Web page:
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Class Connections can Launch Your Career (In 10 Years)
Class connections can certainly launch your career, but only if your connections are in a position to offer help. Mine weren't and won't be for a long while. I was almost 10 years older than my classmates when I was finishing my undergrad. I already had a decade of work experience, what I didn't have was a degree. It will take another 5–10 years before my classmates are in a position to offer me jobs or launch any part of my career. As for my professors, I had great relationships with them, though I probably didn't keep up with them as much as I should have. To be honest, they didn't seem committed to my education or my career. My undergraduate degree is from a private art school where most of my professors were part-time lecturers meaning that they were teaching as a means to support their creative careers rather than for the love of teaching. In grad school all of my professors had doctorate degrees, but I was part of the third cohort of a new program. The alumni network was, at most, two years out of school and also not in a position to offer help or jobs. 

My advice: Class connections can launch your career, but only if your professors are well connected or if your classmates move up the ladder quickly. 

Professors are Pupils, Too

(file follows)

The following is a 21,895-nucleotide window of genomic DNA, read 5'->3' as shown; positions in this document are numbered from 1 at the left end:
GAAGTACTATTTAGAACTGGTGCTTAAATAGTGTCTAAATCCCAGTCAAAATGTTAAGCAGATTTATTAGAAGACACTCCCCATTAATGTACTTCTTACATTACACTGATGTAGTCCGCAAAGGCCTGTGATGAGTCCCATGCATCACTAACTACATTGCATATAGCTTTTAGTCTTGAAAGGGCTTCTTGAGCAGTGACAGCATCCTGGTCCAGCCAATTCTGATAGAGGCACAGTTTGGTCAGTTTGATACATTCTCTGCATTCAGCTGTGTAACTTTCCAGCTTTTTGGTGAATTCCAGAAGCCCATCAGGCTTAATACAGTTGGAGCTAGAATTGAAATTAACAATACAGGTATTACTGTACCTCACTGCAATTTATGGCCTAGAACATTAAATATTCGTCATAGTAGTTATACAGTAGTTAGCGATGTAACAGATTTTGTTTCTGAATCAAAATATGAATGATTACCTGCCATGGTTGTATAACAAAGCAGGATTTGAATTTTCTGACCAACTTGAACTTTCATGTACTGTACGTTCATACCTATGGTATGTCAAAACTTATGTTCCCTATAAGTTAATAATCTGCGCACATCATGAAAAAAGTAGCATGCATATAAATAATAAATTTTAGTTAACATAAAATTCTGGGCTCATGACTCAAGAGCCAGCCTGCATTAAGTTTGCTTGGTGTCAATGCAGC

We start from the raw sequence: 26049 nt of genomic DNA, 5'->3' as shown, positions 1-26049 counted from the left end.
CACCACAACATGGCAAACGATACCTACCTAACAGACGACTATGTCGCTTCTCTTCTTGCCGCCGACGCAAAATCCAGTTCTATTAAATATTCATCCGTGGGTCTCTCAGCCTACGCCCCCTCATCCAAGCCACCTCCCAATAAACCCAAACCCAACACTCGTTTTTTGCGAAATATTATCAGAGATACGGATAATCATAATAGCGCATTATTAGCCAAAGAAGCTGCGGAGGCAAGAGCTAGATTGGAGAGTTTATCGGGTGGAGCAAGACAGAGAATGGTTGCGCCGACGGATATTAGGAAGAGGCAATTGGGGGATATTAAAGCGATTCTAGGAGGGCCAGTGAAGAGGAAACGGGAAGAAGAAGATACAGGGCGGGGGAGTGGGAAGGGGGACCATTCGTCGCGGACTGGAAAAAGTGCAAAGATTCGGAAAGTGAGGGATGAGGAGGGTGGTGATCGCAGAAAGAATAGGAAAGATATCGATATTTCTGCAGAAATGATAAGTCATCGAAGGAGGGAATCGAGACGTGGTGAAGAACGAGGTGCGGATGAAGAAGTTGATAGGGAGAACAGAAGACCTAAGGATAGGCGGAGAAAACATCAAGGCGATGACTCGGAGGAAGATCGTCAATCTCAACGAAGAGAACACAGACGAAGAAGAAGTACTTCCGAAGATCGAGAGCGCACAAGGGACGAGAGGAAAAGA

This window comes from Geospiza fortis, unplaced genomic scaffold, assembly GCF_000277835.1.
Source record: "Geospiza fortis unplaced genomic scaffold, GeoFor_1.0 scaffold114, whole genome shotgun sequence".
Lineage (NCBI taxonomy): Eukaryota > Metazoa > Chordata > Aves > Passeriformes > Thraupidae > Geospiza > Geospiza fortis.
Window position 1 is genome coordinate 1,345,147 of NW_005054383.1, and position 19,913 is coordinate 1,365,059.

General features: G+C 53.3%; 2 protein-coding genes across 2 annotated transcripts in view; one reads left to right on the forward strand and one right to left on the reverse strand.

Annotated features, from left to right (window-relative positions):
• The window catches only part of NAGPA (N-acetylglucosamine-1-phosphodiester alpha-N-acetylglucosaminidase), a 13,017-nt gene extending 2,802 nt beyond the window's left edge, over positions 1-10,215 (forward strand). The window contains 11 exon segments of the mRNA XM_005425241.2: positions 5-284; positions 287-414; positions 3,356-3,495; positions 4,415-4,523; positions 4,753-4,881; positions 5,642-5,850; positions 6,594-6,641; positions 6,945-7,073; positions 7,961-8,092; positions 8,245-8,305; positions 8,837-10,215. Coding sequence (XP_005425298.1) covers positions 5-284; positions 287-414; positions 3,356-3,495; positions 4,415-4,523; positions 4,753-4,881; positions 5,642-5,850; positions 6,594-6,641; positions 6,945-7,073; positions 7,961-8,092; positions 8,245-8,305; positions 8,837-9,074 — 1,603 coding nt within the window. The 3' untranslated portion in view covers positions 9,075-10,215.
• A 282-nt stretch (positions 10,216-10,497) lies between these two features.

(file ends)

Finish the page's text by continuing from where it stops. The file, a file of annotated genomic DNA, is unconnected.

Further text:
Professors are indeed people. They are imperfect. I believe that part of the reason I received my only B was because of my relationship with my professor. I always spoke up in class and did my best to contribute, sometimes challenging the premises presented by the professor. Challenging a person who viewed themselves as an authority was a mistake. Throughout the semester the professor would find reasons to dock points on my assignments including referring too much to class material, not referring to class material enough and going over time in a presentation by a few seconds.

My advice: Professors are people. People are flawed. Appeal to whichever notion seems to be most important to them. If they are arrogant, feed their ego. If they are intellectual, introduce new ideas in class. Make the professor look good when you can.

Only Your Journalism Professors are on Social Media
Maybe my professors are less active on social media than others. I barely got a follow back and I think only one professor shares job related posts.

My advice: Follow your professors on social media, but unless they're in tech or journalism they probably don't use social media very often.

You can Socialize Better Over a Drink
Sobriety is preferred, especially if you intend to engage in meaningful discussion. With that said, alcohol, and marijuana, are useful social lubricants. Getting together over drinks was a great way to connect with my classmates. Many MBA candidates have told me that their weekly happy hours where they could have drinks with their professors were some of the best moments of their programs. Like anything else it's all about moderation. Cutting loose is part of the college experience, but pay attention about whether you're getting inebriated to compensate for stress or anxiety.

My advice: Drinking is great. Getting drunk is a problem.

Actually, You are Stuck
If you feel stuck, you are probably for real stuck and need to make a change. Yes you are stuck, but it's OK.

My advice: Read what Susan Shapiro wrote about it in the Times.